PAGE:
My husband, Dreamer, sees her first:
Dear seamstress of April
stockinged in brown,
your bright apron a blur,
are you watching me
How your beak darts
and weaves, hemming
the final layer of nest.
Lady Robin bustles about on the bench — four feet from our window. I pull up a chair. How might her story affect mine?
Sovereign Creator of Egg and Wing, attune my senses . . .
Still a rookie contemplative, I study her like a sacred text.
Like me, she briefly alights, only to flit. Seems we’re both distracted by hunger. (She eats roughly 14 feet of earthworms a day!)
When she’s inhabiting her grassy, mud-cup home, sometimes her tail nods like a feathered pendulum.
Loath to startle her, I emulate a statue.
Lord, teach me soulful elasticity.
During the second week, Lady Robin lays one egg per day, mid-morning. Three in all. Secret hemoglobin and bile brew that singular blue.
Perhaps her instinct’s drive resembles my need for a guiding word or phrase. I’ve slipped into lectio tierra, kissing cousin to lectio divina. Attending to an aspect of nature closely, I seek purpose and shape for my day, my actions, and outlook.
Psalm 84:3 comes to me: “Even the sparrow finds a home, and the swallow a nest for herself, where she may lay her young, at your altars, O LORD of hosts.”
Then, a prayer: Please, shelter the homeless. Comfort the besieged in Ukraine. Help my friend, recently widowed. Assist friends adjusting to new and smaller living spaces.
Does her patience flag? How gently she turns the eggs with her bill, ensuring her young will not stick to the shells.
The naked brood patch on her belly calibrates temperature. She alternately presses closer lest the eggs chill or lets them cool, briefly exposed. Ever watchful. Sharing her own heat.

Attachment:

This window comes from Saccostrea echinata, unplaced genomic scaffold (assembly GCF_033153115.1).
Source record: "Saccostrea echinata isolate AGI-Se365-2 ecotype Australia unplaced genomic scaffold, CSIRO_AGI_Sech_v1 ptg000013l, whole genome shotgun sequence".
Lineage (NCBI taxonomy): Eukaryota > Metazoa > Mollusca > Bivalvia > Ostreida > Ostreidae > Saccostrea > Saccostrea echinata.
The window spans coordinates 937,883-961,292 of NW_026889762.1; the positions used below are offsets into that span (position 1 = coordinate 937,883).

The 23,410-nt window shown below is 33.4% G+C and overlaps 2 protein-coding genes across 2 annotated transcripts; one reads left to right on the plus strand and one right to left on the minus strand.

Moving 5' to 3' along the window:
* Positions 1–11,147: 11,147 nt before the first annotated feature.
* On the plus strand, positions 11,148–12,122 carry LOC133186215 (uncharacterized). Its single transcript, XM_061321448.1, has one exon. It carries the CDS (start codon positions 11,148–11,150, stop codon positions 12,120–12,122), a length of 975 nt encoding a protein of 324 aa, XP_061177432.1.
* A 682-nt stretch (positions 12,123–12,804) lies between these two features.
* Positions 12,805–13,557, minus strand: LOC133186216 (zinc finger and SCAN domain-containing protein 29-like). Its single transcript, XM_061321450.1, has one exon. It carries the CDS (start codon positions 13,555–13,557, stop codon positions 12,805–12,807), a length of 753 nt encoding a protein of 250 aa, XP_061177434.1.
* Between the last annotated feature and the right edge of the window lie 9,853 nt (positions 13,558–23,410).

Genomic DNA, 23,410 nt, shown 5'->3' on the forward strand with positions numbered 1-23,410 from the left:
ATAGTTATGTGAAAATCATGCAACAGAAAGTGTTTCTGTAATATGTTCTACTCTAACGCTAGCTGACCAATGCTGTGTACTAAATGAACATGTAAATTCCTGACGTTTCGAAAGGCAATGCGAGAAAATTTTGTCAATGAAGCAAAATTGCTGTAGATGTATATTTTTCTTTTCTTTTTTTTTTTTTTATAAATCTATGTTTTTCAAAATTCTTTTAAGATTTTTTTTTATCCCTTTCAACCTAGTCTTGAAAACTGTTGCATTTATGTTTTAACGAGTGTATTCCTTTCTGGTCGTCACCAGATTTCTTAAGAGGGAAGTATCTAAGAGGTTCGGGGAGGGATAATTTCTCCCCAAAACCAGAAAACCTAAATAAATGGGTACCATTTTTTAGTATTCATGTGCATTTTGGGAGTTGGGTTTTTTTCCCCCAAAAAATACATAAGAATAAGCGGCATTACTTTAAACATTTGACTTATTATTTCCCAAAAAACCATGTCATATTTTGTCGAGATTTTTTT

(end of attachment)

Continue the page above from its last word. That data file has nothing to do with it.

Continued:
Worry muscles in when the weather worsens. Again, she points the way.
Nightly frost? She hunkers down.
Sideways rain? Still undeterred.
Bucketing hail, the size of peas? She extends each wing, rim to rim, seals the nest with her own flesh.
Sovereign of the Skies, shield this faithful bird, this countryside altar jeweled with hailstones. You see us all, every creature.
Lady Robin shifts to face me. Pale feathered crescents outline her gaze. By now she recognizes me.
“If a robin’s near,” so the saying goes, “it’s a loved one watching over you.”
This May, it almost feels true. It’s the anniversary of my mother’s death. Decades ago, she read me The Secret Garden, with its merry robin coaxing an awkward child toward the hidden key.
Sovereign of Egg and Wing, your grace is the key to everything.
In another week, the eggs will hatch. Lady Robin and her mate will deliver takeout . . . 100-150 times a day. Book-ending each day with their calls — first voice of the dawn chorus and one of the last songs heard at dusk — they will raise their family. And teach them to fly.
Got a bird story to share?
A robin can fly up to 35 mph
A group is known as a round of robins. Up to 200,000 robins sometimes roost together.
Because the English first tasted oranges in the 1300s, robins, often called redbreasts, were not described as “orange” until the 1500s when the word “orange” came into use.
Photos of Robin in Tree and Robin on Statue taken by my great friend Larry Manne. Eggs and hail shot, yours truly
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